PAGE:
The Investor Group on Climate Change (IGCC) and Mercer have produced a video training module featuring superannuation trustees and professionals acting in a trustee board meeting role-play that considers concrete steps for integrating climate change risk into a superannuation portfolio.
The Perfect Storm Pension Fund features videoed discussion of the superannuation professionals as they work through seven model resolutions put to a mock trustee meeting, covering investment policy, implementation, investment strategy, timeframes, investment allocations, measurement and disclosure. The project was designed to show superannuation fund trustees how they can conduct a board meeting that discusses the impacts climate change might have on the investment portfolio, said Nathan Fabian, chief executive, IGCC.
“We want to show what a board conversation on climate looked like,” he said. “We tried to demonstrate that by picking up the voices that were part of our trustee board and use a role play approach, and our aim was to work through some of the barriers that often come up in those discussions.”
The role play was scripted, and featured Cate Wood, chair of Care Super, outgoing president of the Australian Institute of Superannuation Trustees, Frank Pegan, CEO of Catholic Super, chair of IGCC, Gary Weaven, chair of Industry Funds Management, Jon Glass, past CIO of Media Super, Geoff Lake mayor of Monash, Victoria, trustee board member of Vision Super and Cath Bowtell: recent CEO of AGEST Super and past director of AustralianSuper. The conversation focused on targets, the amount of abatement and tradeoffs between physical impacts and mitigation pathways of climate change, and how trustees can implement policies based on these scenarios.
“One of the issues is that there is a lack of consensus about the degree to which trustees should address climate change because of the principles based approach of fiduciary duty,” said Helga Birgden, head of responsible investing for Asia Pacific at Mercer and a close collaborator on the project. “The key is to encourage trustees to exercise their minds, to consider it a part of their risk approach and risk mitigation strategy and also to be able to encourage their investment team and managers to explore new ideas and new ideas and new opportunities in this space.”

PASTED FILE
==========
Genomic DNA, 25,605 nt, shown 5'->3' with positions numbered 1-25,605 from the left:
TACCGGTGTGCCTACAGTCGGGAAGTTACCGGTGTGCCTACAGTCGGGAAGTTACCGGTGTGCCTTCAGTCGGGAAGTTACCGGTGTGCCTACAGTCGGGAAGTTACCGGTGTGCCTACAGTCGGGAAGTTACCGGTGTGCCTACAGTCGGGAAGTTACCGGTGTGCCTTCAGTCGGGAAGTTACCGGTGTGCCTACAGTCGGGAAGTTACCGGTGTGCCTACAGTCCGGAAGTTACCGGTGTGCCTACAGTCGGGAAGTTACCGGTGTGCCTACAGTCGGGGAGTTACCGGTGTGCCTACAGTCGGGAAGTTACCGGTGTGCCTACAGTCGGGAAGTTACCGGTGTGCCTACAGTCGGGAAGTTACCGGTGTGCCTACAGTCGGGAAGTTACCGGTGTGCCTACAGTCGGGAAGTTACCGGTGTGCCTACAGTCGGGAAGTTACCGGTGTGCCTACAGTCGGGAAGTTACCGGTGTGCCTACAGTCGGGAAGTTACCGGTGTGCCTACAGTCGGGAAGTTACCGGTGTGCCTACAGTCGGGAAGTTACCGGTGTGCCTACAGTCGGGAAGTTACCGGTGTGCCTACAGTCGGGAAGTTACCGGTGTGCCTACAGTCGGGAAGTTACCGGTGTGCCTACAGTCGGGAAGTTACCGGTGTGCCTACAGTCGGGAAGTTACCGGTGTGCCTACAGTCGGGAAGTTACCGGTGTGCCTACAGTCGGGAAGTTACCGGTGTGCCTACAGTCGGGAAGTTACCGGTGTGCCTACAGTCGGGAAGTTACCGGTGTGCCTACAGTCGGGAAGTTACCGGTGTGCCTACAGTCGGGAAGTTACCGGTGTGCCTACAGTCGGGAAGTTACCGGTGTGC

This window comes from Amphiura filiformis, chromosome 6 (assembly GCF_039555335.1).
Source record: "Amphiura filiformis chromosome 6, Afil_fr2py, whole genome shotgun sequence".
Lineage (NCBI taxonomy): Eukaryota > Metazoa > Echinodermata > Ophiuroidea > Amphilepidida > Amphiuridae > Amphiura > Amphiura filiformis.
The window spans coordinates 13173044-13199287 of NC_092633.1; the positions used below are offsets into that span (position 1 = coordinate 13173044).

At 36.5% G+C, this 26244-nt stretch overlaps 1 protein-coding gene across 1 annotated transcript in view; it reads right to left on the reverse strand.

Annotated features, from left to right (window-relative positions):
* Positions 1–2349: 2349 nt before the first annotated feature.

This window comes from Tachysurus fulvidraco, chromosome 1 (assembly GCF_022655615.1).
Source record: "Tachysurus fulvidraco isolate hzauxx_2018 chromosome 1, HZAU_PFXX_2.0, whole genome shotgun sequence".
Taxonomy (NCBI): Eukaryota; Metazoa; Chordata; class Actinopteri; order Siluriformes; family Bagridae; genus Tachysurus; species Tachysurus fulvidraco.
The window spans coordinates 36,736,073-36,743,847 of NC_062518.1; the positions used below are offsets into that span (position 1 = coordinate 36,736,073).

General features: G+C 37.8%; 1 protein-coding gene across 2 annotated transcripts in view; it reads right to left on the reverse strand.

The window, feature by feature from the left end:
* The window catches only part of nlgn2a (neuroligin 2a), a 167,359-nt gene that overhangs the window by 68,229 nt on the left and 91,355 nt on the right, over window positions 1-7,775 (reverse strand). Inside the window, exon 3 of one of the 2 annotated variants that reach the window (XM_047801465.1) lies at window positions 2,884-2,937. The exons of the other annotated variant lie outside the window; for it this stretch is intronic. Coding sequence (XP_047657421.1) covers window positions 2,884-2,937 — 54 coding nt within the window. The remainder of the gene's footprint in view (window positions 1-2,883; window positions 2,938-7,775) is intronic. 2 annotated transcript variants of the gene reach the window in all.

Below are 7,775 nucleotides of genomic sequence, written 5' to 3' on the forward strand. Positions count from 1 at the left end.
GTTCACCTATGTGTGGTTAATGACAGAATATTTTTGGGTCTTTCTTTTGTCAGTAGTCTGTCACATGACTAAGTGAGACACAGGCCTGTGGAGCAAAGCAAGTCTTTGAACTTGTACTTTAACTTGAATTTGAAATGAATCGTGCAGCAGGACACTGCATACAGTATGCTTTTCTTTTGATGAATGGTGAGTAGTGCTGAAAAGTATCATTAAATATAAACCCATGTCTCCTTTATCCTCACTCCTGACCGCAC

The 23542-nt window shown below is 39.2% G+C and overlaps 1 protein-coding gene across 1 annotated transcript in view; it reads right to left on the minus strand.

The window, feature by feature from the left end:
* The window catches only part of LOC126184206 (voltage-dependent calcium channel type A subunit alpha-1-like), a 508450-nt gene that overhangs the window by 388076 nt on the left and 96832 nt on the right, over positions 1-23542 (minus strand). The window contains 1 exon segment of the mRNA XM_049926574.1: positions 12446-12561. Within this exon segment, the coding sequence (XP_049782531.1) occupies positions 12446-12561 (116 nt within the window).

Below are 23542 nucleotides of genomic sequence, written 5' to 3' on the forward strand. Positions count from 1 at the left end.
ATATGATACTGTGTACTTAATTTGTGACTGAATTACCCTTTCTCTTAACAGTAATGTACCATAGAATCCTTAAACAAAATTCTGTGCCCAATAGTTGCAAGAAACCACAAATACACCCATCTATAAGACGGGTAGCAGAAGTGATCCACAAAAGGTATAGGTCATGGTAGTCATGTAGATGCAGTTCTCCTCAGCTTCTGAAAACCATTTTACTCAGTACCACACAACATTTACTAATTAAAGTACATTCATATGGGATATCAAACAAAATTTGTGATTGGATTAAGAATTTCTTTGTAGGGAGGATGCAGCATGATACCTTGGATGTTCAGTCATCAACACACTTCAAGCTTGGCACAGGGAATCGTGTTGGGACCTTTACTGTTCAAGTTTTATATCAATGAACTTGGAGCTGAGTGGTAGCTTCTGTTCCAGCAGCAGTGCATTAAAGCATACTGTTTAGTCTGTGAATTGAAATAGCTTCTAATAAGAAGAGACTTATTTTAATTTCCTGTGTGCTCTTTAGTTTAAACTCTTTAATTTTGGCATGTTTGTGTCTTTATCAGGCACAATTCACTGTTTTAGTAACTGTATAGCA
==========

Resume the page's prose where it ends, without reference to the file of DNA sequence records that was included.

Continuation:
Legal experts are increasingly advising trustees that they have an obligation as part of their fiduciary responsibility to consider climate change’s impacts on their investment portfolios, but there is still a lack of understanding of the possible impacts of containing global warming to two degrees centigrade, or even more warming, Fabian said.
“The most challenging issue is still the understanding of trustees about how quickly this will move and for them to interpret the 2 degree world and a 3 degree world and a 4 degree world,” he said “The thing that most people in the community – let alone trustees – haven’t got clear in the minds is that even 3 sand 4 degree warming will require significant abatement activity. I think there’ still a view that a stable outcome might be possible even if significant abatement isn’t taken for a few more years, and that view was reflected.”
This project can serve as an information point for trustees, and Birgden cited other sources of information that trustees should use to formulate their responses and policies.
“There are lots of sources for trustees to tap into – IGCC are an excellent resource for trustee boards to immediately tap into the research and latest industry thinking down to the sorts of products that they might consider as part of their portfolio structure and approach,” Birgden said. “Many trustees could also be mining their investment manager expertise in this area a great deal more, and the agents that support investment managers as well, such as brokers. There is excellent research that is produced by some of the broking houses. In that mix, there is a role for the asset consultant to test the investment thesis, to provide the latest developments and information about investment products that are investible for institutional investors, to provide tools and provide information about the materiality of the issues and how the board might think strategically about systemic risks.”
Climate change should be seen as a meta-theme that represents a family of risks, such as resource scarcity issues, demographic change issues, energy issues, technology issues among other issues. That convergence and interplay of risks should be integrated into how trustees think about the investment and operating environment now and in the future, Birgden said.
“The other thing that is important is to go back to the role of the trustee board in the process in defining what are its investment beliefs, what are the processes that the board is going to take a look at, how does that need to be reflected in policy and how are those policies coming to life in the day to day process of investing,” Birgden said. “That includes discussing how this is actually going to be articulated through the portfolio – where are the allocations occurring, to what degree do they take in all this information, and invest according to these wider sets of factors.”
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